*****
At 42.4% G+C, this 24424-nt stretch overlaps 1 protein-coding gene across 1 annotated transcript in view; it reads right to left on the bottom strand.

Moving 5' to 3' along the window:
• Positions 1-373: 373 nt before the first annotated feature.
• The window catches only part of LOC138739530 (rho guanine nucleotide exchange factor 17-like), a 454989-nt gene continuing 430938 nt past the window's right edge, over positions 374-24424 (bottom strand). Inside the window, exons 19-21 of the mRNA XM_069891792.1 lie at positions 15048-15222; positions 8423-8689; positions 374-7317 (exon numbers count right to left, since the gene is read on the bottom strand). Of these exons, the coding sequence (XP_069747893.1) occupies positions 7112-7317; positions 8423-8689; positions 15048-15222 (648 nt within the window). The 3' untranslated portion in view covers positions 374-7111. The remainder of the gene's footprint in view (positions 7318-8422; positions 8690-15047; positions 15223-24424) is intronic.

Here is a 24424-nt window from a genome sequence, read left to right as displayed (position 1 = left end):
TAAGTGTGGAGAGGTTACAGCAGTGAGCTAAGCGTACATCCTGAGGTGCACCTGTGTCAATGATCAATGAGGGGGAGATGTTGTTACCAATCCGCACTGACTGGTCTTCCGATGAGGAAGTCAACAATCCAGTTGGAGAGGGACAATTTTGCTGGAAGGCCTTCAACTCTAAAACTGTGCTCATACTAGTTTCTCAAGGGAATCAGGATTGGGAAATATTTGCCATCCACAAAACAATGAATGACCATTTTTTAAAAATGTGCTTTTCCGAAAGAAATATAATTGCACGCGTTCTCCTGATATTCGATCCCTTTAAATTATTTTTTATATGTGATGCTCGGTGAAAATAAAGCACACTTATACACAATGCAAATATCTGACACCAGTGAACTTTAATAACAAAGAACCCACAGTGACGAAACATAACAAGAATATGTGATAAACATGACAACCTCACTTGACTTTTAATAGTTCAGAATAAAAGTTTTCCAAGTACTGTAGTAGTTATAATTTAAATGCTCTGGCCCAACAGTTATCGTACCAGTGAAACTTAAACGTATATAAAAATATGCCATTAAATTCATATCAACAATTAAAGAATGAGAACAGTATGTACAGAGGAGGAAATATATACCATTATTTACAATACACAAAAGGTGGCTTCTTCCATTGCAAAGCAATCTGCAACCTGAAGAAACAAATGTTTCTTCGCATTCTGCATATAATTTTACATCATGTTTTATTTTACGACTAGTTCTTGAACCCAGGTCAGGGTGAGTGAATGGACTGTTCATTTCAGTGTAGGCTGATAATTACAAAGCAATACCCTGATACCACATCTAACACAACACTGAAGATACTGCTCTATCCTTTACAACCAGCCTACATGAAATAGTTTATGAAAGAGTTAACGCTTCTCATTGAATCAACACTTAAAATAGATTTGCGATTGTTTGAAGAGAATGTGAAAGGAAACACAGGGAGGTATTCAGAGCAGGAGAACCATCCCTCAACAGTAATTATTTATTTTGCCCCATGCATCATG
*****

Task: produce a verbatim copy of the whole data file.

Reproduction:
At 42.4% G+C, this 24424-nt stretch overlaps 1 protein-coding gene across 1 annotated transcript in view; it reads right to left on the bottom strand.

Moving 5' to 3' along the window:
• Positions 1-373: 373 nt before the first annotated feature.
• The window catches only part of LOC138739530 (rho guanine nucleotide exchange factor 17-like), a 454989-nt gene continuing 430938 nt past the window's right edge, over positions 374-24424 (bottom strand). Inside the window, exons 19-21 of the mRNA XM_069891792.1 lie at positions 15048-15222; positions 8423-8689; positions 374-7317 (exon numbers count right to left, since the gene is read on the bottom strand). Of these exons, the coding sequence (XP_069747893.1) occupies positions 7112-7317; positions 8423-8689; positions 15048-15222 (648 nt within the window). The 3' untranslated portion in view covers positions 374-7111. The remainder of the gene's footprint in view (positions 7318-8422; positions 8690-15047; positions 15223-24424) is intronic.

Here is a 24424-nt window from a genome sequence, read left to right as displayed (position 1 = left end):
TAAGTGTGGAGAGGTTACAGCAGTGAGCTAAGCGTACATCCTGAGGTGCACCTGTGTCAATGATCAATGAGGGGGAGATGTTGTTACCAATCCGCACTGACTGGTCTTCCGATGAGGAAGTCAACAATCCAGTTGGAGAGGGACAATTTTGCTGGAAGGCCTTCAACTCTAAAACTGTGCTCATACTAGTTTCTCAAGGGAATCAGGATTGGGAAATATTTGCCATCCACAAAACAATGAATGACCATTTTTTAAAAATGTGCTTTTCCGAAAGAAATATAATTGCACGCGTTCTCCTGATATTCGATCCCTTTAAATTATTTTTTATATGTGATGCTCGGTGAAAATAAAGCACACTTATACACAATGCAAATATCTGACACCAGTGAACTTTAATAACAAAGAACCCACAGTGACGAAACATAACAAGAATATGTGATAAACATGACAACCTCACTTGACTTTTAATAGTTCAGAATAAAAGTTTTCCAAGTACTGTAGTAGTTATAATTTAAATGCTCTGGCCCAACAGTTATCGTACCAGTGAAACTTAAACGTATATAAAAATATGCCATTAAATTCATATCAACAATTAAAGAATGAGAACAGTATGTACAGAGGAGGAAATATATACCATTATTTACAATACACAAAAGGTGGCTTCTTCCATTGCAAAGCAATCTGCAACCTGAAGAAACAAATGTTTCTTCGCATTCTGCATATAATTTTACATCATGTTTTATTTTACGACTAGTTCTTGAACCCAGGTCAGGGTGAGTGAATGGACTGTTCATTTCAGTGTAGGCTGATAATTACAAAGCAATACCCTGATACCACATCTAACACAACACTGAAGATACTGCTCTATCCTTTACAACCAGCCTACATGAAATAGTTTATGAAAGAGTTAACGCTTCTCATTGAATCAACACTTAAAATAGATTTGCGATTGTTTGAAGAGAATGTGAAAGGAAACACAGGGAGGTATTCAGAGCAGGAGAACCATCCCTCAACAGTAATTATTTATTTTGCCCCATGCATCATG